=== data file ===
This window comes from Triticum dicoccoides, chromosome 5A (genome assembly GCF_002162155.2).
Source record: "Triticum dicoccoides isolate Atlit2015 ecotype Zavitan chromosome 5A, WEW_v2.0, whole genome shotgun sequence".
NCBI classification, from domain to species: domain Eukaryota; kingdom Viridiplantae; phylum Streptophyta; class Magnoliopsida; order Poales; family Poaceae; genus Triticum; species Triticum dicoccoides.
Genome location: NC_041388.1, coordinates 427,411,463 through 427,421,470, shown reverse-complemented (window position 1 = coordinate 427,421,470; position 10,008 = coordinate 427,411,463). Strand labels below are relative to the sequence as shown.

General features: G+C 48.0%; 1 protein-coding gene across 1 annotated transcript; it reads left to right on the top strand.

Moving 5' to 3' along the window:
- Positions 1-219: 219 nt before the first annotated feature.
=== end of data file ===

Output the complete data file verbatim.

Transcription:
This window comes from Triticum dicoccoides, chromosome 5A (genome assembly GCF_002162155.2).
Source record: "Triticum dicoccoides isolate Atlit2015 ecotype Zavitan chromosome 5A, WEW_v2.0, whole genome shotgun sequence".
NCBI classification, from domain to species: domain Eukaryota; kingdom Viridiplantae; phylum Streptophyta; class Magnoliopsida; order Poales; family Poaceae; genus Triticum; species Triticum dicoccoides.
Genome location: NC_041388.1, coordinates 427,411,463 through 427,421,470, shown reverse-complemented (window position 1 = coordinate 427,421,470; position 10,008 = coordinate 427,411,463). Strand labels below are relative to the sequence as shown.

General features: G+C 48.0%; 1 protein-coding gene across 1 annotated transcript; it reads left to right on the top strand.

Moving 5' to 3' along the window:
- Positions 1-219: 219 nt before the first annotated feature.